appear before the court for the defendant's entry of a guilty plea.
The judge asked the prosecutor if there were any witnesses scheduled to appear that were not local. The prosecutor informed the judge that she intended to call only three witnesses, two police officers and the victim, and these witnesses were all local. Counsel for Sears argued that the jury was generally not called until after 5:00 p.m.; consequently, it would not be inconvenient to the jurors to cancel the trial.
The court rejected the request,
stating it really blows our whole scheme when we do this, letting this go
late, because it encourages people to just plead later and later when we permit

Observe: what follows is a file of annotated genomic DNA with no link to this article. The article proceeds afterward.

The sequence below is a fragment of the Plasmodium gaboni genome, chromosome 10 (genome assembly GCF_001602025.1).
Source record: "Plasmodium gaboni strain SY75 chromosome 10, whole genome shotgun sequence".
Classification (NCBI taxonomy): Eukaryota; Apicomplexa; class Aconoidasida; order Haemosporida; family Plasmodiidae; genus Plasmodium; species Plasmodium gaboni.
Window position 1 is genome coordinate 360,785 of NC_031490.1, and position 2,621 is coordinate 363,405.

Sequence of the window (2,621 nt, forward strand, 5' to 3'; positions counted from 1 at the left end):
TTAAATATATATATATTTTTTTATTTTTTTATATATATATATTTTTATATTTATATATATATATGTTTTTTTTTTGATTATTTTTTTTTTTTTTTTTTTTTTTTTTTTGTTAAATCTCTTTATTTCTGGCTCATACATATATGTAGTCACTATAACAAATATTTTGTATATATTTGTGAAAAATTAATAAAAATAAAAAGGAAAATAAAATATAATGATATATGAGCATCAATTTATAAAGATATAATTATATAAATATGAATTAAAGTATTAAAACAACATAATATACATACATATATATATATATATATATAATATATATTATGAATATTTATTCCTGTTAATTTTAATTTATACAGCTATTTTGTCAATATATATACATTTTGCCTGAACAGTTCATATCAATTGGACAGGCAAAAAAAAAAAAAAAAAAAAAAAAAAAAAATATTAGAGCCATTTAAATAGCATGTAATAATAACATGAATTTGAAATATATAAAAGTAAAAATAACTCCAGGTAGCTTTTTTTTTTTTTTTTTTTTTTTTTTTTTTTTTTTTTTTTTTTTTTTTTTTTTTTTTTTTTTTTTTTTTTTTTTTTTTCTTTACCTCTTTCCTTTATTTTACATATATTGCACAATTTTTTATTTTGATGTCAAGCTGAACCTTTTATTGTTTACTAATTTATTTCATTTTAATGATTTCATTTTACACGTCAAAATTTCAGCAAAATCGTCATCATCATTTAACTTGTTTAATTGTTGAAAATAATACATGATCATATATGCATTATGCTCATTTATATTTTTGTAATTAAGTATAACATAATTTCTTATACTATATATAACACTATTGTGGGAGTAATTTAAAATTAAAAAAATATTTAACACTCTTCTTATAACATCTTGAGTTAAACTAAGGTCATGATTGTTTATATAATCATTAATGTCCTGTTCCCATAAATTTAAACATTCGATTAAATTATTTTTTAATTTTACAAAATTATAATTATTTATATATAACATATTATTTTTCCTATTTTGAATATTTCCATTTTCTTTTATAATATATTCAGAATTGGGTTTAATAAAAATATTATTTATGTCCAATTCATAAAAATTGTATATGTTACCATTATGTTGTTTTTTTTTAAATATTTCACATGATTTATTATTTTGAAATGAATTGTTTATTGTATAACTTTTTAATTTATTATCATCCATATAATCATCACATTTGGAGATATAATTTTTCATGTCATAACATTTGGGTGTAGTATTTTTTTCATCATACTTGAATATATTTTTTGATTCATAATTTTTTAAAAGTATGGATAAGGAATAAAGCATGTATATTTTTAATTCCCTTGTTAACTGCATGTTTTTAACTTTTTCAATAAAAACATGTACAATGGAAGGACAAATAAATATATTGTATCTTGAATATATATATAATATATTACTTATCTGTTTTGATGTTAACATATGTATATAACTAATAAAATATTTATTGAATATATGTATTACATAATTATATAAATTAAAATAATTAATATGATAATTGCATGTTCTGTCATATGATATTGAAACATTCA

something like this and then it makes it harder for us to control our docket.
The trial was conducted the following day before a jury, and Sears was found guilty on both charges. Sears was subsequently sentenced to a period of 60 years on the charge of aggravated robbery and 1 year on the charge of battery with these sentences to run consecutively for a total of 61 years. This appeal followed.
The crux of Rule 11 and our case
law is that the decision to accept or reject a plea agreement is vested in the
discretion of the trial court. Myers, 173 W.Va. at 665, 319 S.E.2d
at 789; Brewer, supra, 195 W.Va. at 192, 185 S.E.2d at 192. In the words
of Cardozo, discretion must be methodized by analogy, disciplined by system.
The Nature of the Judicial Process, 139 (1921). Justice Frankfurter wrote
in a separate opinion in Brown v. Allen, 344 U.S. 443, 496, 73 S.Ct. 397,
441, 97 L.Ed. 469, ___ (1953), that [d]iscretion without a criterion for
its exercise is authorization of arbitrariness. Black's defines judicial